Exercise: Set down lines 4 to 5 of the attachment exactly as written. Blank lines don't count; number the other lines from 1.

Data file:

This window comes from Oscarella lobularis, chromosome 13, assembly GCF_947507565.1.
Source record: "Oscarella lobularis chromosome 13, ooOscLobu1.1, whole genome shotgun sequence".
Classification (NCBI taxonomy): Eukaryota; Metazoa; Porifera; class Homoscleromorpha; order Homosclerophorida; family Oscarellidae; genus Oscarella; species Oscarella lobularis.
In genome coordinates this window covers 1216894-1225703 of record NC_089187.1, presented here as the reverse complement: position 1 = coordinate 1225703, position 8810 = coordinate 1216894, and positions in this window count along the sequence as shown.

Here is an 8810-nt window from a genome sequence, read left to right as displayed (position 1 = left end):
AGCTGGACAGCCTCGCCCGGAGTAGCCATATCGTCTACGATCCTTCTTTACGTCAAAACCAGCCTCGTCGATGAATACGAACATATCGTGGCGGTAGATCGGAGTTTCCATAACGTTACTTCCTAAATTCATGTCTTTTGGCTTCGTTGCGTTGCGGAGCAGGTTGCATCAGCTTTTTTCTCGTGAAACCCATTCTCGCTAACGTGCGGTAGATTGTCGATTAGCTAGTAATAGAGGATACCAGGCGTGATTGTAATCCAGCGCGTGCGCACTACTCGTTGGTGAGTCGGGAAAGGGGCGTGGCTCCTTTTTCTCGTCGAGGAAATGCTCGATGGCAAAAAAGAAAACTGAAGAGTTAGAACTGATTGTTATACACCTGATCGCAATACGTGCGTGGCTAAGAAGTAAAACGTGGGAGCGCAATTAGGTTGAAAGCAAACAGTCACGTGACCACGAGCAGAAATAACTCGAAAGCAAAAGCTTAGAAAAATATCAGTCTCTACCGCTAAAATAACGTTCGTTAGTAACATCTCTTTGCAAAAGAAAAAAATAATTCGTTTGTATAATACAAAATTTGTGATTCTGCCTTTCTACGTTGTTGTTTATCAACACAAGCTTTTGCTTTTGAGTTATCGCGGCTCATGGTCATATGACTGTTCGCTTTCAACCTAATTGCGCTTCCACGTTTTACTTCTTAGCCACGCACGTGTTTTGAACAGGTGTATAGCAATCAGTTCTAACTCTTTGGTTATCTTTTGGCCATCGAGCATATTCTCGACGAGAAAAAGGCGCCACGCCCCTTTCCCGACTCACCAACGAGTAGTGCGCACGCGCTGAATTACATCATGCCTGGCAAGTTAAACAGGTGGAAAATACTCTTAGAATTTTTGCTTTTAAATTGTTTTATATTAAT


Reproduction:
In genome coordinates this window covers 1216894-1225703 of record NC_089187.1, presented here as the reverse complement: position 1 = coordinate 1225703, position 8810 = coordinate 1216894, and positions in this window count along the sequence as shown.

Here is an 8810-nt window from a genome sequence, read left to right as displayed (position 1 = left end):